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A Comparison of Japan and the Culture of the United States - Research Paper Example

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Culture is a vital structure through which communication, motivation, and ambition develops towards contributing successfully to the community.The way in which education and family are approached forms the nature of belief and meaning for an individual…
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A Comparison of Japan and the Culture of the United States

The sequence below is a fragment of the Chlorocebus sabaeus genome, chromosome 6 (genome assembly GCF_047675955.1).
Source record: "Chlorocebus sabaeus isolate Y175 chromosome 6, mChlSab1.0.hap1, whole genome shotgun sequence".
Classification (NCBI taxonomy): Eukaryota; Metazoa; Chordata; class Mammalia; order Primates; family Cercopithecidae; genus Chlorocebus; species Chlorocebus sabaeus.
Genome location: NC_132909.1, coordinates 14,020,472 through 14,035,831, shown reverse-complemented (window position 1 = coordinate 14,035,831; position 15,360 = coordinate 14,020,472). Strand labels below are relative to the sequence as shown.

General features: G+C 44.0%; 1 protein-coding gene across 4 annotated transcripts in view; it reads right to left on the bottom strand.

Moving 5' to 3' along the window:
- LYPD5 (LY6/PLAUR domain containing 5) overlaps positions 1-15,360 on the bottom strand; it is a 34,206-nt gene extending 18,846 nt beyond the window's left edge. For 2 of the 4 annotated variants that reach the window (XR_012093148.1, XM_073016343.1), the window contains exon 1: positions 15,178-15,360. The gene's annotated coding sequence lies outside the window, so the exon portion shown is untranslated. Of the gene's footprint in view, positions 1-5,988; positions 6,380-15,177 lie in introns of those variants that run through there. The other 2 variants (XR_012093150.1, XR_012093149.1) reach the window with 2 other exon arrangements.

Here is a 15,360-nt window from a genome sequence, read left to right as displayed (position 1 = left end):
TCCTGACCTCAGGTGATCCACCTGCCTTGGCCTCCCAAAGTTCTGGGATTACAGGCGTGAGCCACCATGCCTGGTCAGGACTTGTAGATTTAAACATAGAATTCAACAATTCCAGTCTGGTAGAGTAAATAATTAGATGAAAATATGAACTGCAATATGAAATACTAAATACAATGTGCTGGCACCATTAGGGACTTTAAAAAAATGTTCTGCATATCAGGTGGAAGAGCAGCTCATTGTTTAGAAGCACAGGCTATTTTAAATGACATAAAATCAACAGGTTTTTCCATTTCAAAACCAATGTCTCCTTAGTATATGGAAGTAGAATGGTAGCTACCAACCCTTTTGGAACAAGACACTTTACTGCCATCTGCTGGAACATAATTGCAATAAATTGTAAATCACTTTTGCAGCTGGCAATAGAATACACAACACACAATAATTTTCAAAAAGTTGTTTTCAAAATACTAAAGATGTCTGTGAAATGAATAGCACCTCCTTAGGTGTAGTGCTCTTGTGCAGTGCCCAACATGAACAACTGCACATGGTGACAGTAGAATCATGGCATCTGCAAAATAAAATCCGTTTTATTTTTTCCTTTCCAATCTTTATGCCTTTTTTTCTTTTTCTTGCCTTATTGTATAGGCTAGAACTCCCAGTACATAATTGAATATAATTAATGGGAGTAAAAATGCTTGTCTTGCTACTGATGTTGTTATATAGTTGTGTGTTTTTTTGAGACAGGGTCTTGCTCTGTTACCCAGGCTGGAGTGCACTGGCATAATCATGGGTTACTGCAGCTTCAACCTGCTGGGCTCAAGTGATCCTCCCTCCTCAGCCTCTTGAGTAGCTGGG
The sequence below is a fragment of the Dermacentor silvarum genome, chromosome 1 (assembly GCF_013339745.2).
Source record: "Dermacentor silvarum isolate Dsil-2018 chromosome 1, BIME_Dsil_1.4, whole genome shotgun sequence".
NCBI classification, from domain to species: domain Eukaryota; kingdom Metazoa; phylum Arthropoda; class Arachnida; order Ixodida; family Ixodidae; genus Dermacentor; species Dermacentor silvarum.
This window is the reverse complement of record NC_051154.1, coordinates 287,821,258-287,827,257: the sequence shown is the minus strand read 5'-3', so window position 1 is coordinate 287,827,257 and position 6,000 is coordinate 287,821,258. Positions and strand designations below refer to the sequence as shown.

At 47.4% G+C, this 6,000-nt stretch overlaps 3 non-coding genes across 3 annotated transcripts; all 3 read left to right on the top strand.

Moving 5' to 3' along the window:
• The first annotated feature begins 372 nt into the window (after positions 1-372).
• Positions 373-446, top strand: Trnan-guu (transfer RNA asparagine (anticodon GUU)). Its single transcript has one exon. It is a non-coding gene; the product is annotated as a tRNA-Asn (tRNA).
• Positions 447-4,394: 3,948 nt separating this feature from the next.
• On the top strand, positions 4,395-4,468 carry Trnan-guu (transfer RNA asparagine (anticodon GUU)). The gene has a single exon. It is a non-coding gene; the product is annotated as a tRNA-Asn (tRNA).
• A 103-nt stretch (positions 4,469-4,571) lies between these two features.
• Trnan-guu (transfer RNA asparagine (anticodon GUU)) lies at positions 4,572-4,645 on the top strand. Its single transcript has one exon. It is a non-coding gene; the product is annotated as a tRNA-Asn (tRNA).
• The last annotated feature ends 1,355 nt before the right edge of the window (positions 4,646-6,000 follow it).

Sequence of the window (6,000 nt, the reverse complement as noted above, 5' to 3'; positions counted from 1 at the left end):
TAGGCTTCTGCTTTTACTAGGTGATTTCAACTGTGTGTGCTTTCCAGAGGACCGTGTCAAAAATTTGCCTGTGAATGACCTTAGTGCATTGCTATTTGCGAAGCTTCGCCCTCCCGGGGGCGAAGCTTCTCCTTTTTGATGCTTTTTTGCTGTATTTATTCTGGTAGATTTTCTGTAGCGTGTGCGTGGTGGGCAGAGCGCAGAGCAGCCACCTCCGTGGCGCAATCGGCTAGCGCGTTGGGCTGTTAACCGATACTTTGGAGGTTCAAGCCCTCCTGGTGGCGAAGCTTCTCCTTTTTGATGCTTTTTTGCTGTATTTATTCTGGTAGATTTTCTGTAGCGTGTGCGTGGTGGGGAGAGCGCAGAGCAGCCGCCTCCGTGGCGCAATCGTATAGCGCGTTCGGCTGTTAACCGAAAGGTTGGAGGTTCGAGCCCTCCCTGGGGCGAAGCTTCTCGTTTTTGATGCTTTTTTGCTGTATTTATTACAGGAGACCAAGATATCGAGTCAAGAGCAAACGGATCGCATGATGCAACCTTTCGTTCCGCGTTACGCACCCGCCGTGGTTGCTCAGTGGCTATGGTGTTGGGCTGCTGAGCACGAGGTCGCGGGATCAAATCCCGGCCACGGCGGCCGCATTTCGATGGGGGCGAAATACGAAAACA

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Download file to see previous pages Work and business practices that are culturally relevant provide for the development of economic success for a nation. In comparing the Japanese culture with the American culture, it is clear that the Japanese exist in a collective state where as Americans not only are individualistic but aspire towards individualism as a respected state. In comparing the cultures of Japan and the United States, it is clear that the differences provide for very different outcomes in relationship to economy and success. Japan Education and Family The central government is involved in the success of their school systems. School systems are the same throughout the nation with moves from one region to another meaning that a child will not be in a different state of educational advancement in one place compared to another. Equity is achieved through the centralized control of the education system. Communities are not responsible for defining their own education system, but rather there is a high quality of standardization that exists though out the country (Berger, 2009). Children spend longer days, longer weeks which include Saturdays, and a longer period of the year in school. School systems are only shut down for one month out of the year. Three fourths of the children attend supplemental public school which is called juko (Berger, 2009). Japanese children routinely score higher on science and mathematics tests. One criticism, however, is that so much time is spent on rote learning that concept of meta-cognitive skills are not as well developed. Learning discipline through memorization is emphasized while thinking skills are not fully developed to the capacity that could be achieved. In 2002, the Japanese government made changes in order to create more relaxed learning in order to maximize controlled curriculum at 30% with the rest of the curriculum being devoted to teaching children how to think (Berger, 2009). Family life in Japan, therefore, is based upon the importance of the group dynamic. Georges (2009) shows that the ideal family relationship is one in which “a feeling of oneness” exists to the point that the members of the family understand one another without having to discuss anything. Contrasting to American ideas of teenage life, when polled on how much teenagers believed that their family understood them, Japanese teens indicated that their mother understood them by 72%, their father by 65%, and their siblings by 63%, while believing by 77% that they understood the other members of their families. It is possible that Japanese generally gain self-esteem by their membership in their family, rather than through direct self- enhancement (Georges, 2009). The family is structured with the male as the head of the family, but the mother taking responsibility for the emotional security and welfare of the family. She takes the responsibility of the children, holding them to her in a method through which she prepares them for the external society through creating meaning in the connection to the family group. Children are responsible to each member of the family and it is through the shame of failure that their success is born. They owe their success not to themselves, but towards the continuation of the family through their efforts. Work and Business Work and business are a continuation of the nature of the Japanese culture through which the needs of the collective are more important than the needs of the individual. A class system has evolved in which a family is ranked socially by the reputation of the company for which he works. The work culture ...Download file to see next pagesRead More
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